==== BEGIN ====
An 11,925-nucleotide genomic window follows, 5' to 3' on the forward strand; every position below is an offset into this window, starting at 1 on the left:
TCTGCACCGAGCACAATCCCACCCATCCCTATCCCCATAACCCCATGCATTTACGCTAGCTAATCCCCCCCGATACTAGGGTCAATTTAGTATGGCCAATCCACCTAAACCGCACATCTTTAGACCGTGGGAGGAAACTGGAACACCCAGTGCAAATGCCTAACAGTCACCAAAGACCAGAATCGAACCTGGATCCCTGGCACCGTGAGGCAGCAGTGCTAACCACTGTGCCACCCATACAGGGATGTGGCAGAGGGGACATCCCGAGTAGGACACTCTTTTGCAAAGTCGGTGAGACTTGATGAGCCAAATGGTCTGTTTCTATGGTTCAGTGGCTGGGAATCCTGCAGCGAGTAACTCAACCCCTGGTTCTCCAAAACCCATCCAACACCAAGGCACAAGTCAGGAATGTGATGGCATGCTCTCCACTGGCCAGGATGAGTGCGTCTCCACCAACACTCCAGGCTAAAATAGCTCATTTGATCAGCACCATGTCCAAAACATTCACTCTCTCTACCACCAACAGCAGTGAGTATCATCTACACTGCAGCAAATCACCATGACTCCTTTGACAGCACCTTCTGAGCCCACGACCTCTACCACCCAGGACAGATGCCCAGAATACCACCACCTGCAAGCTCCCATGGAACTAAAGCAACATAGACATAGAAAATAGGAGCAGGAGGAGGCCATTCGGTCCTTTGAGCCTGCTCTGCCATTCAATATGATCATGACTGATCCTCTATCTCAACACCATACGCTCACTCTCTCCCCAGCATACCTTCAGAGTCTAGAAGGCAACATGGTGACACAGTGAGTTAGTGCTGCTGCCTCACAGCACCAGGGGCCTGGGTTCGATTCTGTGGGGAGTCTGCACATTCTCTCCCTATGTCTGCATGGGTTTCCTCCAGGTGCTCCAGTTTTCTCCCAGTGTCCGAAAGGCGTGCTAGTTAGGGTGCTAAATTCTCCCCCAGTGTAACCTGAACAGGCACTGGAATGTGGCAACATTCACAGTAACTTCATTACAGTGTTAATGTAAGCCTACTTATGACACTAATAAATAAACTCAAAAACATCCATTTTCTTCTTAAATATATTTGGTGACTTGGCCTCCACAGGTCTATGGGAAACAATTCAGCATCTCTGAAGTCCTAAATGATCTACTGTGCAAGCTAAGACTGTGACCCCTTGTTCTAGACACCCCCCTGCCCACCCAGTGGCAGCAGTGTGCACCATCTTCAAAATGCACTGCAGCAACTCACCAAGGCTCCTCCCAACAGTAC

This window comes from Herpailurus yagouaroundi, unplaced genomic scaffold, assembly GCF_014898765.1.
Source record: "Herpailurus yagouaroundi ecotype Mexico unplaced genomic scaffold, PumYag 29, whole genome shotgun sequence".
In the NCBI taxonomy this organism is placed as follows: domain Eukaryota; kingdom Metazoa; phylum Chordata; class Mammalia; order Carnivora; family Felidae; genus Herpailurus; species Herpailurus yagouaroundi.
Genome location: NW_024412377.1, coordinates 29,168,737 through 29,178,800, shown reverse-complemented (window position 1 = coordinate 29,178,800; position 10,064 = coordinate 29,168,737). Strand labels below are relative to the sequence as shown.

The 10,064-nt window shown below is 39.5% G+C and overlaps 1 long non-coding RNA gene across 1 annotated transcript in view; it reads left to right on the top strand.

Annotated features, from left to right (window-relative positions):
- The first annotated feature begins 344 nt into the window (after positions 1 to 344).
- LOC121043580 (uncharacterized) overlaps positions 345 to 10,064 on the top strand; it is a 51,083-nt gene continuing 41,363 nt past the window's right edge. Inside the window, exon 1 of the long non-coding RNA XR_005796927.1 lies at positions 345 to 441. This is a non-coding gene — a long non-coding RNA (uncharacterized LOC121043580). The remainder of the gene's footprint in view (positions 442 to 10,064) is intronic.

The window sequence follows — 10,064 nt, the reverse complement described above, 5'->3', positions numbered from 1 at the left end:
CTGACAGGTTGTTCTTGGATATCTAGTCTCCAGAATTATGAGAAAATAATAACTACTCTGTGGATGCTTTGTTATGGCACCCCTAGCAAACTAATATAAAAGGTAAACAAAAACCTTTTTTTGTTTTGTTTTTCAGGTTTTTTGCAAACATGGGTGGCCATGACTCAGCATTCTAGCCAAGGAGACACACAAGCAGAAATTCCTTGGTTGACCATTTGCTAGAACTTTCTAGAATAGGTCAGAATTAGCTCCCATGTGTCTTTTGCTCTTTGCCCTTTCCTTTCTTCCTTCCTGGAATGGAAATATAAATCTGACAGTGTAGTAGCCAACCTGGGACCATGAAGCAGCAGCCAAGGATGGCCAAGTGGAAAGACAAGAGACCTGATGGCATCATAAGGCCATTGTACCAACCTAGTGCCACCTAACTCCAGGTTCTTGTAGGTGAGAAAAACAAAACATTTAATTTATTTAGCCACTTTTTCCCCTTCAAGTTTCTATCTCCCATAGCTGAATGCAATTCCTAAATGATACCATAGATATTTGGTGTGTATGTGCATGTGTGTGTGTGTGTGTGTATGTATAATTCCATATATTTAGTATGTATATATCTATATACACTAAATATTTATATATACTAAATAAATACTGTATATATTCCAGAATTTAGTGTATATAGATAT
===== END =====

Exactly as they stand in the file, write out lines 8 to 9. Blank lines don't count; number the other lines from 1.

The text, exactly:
Annotated features, from left to right (window-relative positions):
- The first annotated feature begins 344 nt into the window (after positions 1 to 344).